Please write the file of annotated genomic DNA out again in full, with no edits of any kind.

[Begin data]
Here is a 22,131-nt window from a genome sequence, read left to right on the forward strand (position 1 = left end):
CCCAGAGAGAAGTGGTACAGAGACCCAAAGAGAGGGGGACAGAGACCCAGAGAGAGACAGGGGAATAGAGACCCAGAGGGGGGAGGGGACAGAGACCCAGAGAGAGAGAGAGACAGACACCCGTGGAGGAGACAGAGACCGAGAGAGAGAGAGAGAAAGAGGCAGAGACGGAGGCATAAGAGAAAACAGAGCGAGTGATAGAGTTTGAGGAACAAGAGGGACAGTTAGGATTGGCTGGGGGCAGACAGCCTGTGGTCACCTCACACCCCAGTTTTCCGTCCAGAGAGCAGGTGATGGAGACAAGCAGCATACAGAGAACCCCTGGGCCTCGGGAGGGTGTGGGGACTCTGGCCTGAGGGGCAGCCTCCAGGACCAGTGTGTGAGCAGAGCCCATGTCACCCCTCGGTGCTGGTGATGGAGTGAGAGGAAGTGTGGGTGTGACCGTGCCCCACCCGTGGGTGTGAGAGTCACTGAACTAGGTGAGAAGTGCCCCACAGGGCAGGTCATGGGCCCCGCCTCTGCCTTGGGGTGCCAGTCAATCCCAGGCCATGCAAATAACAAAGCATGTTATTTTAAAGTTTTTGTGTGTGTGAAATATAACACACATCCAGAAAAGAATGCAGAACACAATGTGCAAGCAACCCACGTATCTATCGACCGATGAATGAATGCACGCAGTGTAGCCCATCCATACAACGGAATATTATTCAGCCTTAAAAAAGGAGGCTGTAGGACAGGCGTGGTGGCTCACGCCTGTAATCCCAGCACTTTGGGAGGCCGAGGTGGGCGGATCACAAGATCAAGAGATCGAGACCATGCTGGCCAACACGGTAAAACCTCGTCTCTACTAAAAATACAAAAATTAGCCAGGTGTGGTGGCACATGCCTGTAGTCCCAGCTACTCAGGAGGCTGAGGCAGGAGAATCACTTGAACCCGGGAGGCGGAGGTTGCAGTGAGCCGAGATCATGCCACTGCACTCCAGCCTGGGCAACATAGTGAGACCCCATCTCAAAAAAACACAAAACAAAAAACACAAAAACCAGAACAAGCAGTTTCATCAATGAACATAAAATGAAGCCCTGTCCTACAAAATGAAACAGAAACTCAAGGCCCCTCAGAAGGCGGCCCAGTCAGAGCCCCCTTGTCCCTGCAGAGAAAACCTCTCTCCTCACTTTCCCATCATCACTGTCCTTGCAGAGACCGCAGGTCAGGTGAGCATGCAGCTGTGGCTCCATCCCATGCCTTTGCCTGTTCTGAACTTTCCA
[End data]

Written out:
Here is a 22,131-nt window from a genome sequence, read left to right on the forward strand (position 1 = left end):
CCCAGAGAGAAGTGGTACAGAGACCCAAAGAGAGGGGGACAGAGACCCAGAGAGAGACAGGGGAATAGAGACCCAGAGGGGGGAGGGGACAGAGACCCAGAGAGAGAGAGAGACAGACACCCGTGGAGGAGACAGAGACCGAGAGAGAGAGAGAGAAAGAGGCAGAGACGGAGGCATAAGAGAAAACAGAGCGAGTGATAGAGTTTGAGGAACAAGAGGGACAGTTAGGATTGGCTGGGGGCAGACAGCCTGTGGTCACCTCACACCCCAGTTTTCCGTCCAGAGAGCAGGTGATGGAGACAAGCAGCATACAGAGAACCCCTGGGCCTCGGGAGGGTGTGGGGACTCTGGCCTGAGGGGCAGCCTCCAGGACCAGTGTGTGAGCAGAGCCCATGTCACCCCTCGGTGCTGGTGATGGAGTGAGAGGAAGTGTGGGTGTGACCGTGCCCCACCCGTGGGTGTGAGAGTCACTGAACTAGGTGAGAAGTGCCCCACAGGGCAGGTCATGGGCCCCGCCTCTGCCTTGGGGTGCCAGTCAATCCCAGGCCATGCAAATAACAAAGCATGTTATTTTAAAGTTTTTGTGTGTGTGAAATATAACACACATCCAGAAAAGAATGCAGAACACAATGTGCAAGCAACCCACGTATCTATCGACCGATGAATGAATGCACGCAGTGTAGCCCATCCATACAACGGAATATTATTCAGCCTTAAAAAAGGAGGCTGTAGGACAGGCGTGGTGGCTCACGCCTGTAATCCCAGCACTTTGGGAGGCCGAGGTGGGCGGATCACAAGATCAAGAGATCGAGACCATGCTGGCCAACACGGTAAAACCTCGTCTCTACTAAAAATACAAAAATTAGCCAGGTGTGGTGGCACATGCCTGTAGTCCCAGCTACTCAGGAGGCTGAGGCAGGAGAATCACTTGAACCCGGGAGGCGGAGGTTGCAGTGAGCCGAGATCATGCCACTGCACTCCAGCCTGGGCAACATAGTGAGACCCCATCTCAAAAAAACACAAAACAAAAAACACAAAAACCAGAACAAGCAGTTTCATCAATGAACATAAAATGAAGCCCTGTCCTACAAAATGAAACAGAAACTCAAGGCCCCTCAGAAGGCGGCCCAGTCAGAGCCCCCTTGTCCCTGCAGAGAAAACCTCTCTCCTCACTTTCCCATCATCACTGTCCTTGCAGAGACCGCAGGTCAGGTGAGCATGCAGCTGTGGCTCCATCCCATGCCTTTGCCTGTTCTGAACTTTCCA